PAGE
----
The word retronym also refers to an acronym constructed after the fact (a backronym), such as Perl. It is also used to refer to a word formed by reversing the spelling of another word, e.g., mho from ohm.
In 2000, The American Heritage Dictionary (4th edition) became the first major dictionary to include the word retronym.
Examples of retronyms are "acoustic guitar" (coined when electric guitars appeared), World War I (called "the Great War" or "the World War" until World War II) and analog watch to distinguish from a digital watch.
It is not always obvious which is the retronym and which is the non-retronym. "Leaded gasoline" (petrol) could be considered the retronym since that term was used after the introduction of unleaded gasoline. However, lead is actually an additive that was not originally in gasoline.
Posthumous names awarded in East Asian cultures to royalty after their death can be considered retronyms too, although their birth names will remain unambiguous.
Careless use of retronyms in historical fiction can cause anachronisms. For example, referring to the "First World War" in a piece set in 1935 would be incorrect — "The Great War" and "14-18 War" were commonly employed descriptions. Anachronistic use of a retronym could also betray a modern document forgery (such as a description of the First Battle of Bull Run before the second had taken place).
In the early 2000s, liquid dish detergent became available as a concentrate, allowing a bottle of the same size to be used to wash more (or dirtier) dishes. The common nomenclature for such products was "ultra" strength (e.g., Ultra-Dawn). Some consumers prefer the original (and generally cheaper) formulas, which in some cases are still available in a re-labeled "non-ultra" form.
The advent of digital telephony services such as ISDN led to analog services being described as "plain old telephone service" (or simply POTS), primarily within the telephone industry. As mobile telephones have become prevalent, many consumers have come to refer to POTS service as "land line" phone service – although calls placed on such a line may traverse wireless links such as microwave and satellite.
During the late 19th and early 20th centuries, Mexico was sometimes referred to (particularly in the U.S.) as "Old Mexico", to differentiate it from the territory and later state of New Mexico. "Old Mexico" is an example of a retronym that gradually fell into disuse, and is rarely heard today outside of Westerns.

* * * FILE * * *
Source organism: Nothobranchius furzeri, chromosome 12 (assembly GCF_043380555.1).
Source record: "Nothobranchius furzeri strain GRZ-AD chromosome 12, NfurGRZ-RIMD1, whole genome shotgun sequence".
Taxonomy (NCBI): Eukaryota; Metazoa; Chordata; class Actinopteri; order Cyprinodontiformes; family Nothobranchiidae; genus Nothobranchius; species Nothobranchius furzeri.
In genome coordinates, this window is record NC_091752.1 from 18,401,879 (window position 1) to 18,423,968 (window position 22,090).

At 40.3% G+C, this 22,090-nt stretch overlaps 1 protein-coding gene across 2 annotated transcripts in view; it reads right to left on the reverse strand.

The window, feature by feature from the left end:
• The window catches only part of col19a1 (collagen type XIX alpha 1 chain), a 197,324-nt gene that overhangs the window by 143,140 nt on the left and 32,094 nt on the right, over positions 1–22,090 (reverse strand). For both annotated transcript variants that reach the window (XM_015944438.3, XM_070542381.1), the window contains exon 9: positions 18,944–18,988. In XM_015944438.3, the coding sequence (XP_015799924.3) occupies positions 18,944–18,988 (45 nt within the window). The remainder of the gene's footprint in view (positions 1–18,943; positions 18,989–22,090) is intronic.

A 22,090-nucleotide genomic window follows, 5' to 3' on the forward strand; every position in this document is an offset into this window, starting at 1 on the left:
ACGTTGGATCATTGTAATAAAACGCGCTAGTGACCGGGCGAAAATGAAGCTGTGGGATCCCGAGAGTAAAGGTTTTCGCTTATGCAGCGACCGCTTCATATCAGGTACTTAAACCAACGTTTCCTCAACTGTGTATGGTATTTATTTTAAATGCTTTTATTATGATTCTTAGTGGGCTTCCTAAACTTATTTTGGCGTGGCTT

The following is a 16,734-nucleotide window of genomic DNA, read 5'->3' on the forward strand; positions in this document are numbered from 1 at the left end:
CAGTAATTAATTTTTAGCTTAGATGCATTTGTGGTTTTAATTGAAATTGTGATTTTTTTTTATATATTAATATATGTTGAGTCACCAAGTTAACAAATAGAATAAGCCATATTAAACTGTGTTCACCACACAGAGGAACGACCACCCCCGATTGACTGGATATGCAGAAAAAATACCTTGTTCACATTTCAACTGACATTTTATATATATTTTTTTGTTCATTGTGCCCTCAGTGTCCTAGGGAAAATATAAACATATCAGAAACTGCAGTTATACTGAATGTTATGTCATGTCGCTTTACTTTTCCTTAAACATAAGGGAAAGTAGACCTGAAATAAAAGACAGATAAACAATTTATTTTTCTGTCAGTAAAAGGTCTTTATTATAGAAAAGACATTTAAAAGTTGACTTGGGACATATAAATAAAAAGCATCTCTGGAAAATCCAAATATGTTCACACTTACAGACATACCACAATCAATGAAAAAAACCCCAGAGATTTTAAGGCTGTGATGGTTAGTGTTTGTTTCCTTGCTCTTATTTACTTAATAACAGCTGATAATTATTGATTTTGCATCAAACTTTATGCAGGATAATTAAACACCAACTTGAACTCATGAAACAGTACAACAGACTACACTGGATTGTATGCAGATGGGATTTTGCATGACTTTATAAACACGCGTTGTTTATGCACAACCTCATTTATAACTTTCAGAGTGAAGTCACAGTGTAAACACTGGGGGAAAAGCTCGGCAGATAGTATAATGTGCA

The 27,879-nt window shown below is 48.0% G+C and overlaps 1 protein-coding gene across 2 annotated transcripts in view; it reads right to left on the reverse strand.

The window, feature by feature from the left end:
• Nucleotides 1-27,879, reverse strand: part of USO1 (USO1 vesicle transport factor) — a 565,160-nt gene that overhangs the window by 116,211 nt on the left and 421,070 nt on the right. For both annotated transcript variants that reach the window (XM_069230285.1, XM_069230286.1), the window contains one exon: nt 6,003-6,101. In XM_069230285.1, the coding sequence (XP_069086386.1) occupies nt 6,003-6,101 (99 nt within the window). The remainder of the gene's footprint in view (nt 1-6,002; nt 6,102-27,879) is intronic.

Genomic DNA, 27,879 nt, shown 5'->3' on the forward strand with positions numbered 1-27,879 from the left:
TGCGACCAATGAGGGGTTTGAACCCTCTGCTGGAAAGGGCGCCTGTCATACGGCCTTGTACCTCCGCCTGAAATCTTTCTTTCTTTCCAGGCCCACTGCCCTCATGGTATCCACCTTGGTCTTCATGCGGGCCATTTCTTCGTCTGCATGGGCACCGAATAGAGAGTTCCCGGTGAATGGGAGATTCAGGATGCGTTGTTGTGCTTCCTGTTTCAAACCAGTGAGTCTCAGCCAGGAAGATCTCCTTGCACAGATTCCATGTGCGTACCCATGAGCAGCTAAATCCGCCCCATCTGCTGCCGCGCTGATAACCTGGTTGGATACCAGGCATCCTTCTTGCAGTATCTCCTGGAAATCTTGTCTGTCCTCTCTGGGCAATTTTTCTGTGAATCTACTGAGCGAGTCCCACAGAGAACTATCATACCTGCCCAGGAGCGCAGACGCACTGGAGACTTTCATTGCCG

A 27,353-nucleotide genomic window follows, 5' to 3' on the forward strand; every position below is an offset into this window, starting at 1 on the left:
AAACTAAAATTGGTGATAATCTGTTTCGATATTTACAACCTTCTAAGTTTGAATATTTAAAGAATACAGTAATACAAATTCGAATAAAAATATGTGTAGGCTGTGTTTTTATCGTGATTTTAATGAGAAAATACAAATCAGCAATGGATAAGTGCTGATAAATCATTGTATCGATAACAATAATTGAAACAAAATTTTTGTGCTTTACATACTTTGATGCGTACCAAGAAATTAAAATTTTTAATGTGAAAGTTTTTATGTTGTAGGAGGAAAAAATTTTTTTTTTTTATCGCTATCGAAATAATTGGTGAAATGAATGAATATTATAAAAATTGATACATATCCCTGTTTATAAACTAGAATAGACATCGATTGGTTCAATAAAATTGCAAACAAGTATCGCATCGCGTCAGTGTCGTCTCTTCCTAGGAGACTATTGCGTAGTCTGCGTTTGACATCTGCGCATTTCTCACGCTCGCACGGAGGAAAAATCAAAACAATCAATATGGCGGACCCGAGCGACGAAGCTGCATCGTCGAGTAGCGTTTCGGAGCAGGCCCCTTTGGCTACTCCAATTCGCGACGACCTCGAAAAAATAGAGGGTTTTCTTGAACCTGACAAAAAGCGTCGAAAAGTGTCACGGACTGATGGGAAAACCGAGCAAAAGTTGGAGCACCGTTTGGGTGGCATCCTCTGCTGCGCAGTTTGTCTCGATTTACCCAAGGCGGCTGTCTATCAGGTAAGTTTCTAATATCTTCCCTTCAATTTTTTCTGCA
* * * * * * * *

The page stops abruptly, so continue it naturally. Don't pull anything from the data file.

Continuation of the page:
Simón Bolívar united Venezuela, New Granada, and Ecuador under the name Colombia. After the union was later dissolved, New Granada changed its name to Colombia. Historians coined the term Gran Colombia (Great Colombia) to refer to Bolivar's union.
One example is the original 1960s Star Trek television series, which is now referred to as Star Trek: The Original Series (or ST:TOS) to distinguish it from the many film and television sequels that Star Trek has spawned.
Another is the first Star Wars movie to be filmed and released, originally titled simply Star Wars; after the film became a success and sequels were assured, the film was subtitled Episode IV: A New Hope for all subsequent releases.
"Classic" is often applied to the first computer game in a franchise, especially if the sequels are numerically titled; examples include the Doom, Quake, and Unreal Tournament series. (Doom and Doom II are often collectively referred to as Classic Doom to distinguish them from Doom 3, which uses a different game engine.)
CSI: Crime Scene Investigation, which is set in Las Vegas, Nevada, has spawned two spin-off series, CSI: Miami and CSI: New York. The original series' title has not changed, but it is syndicated in some markets with the new title CSI: Las Vegas.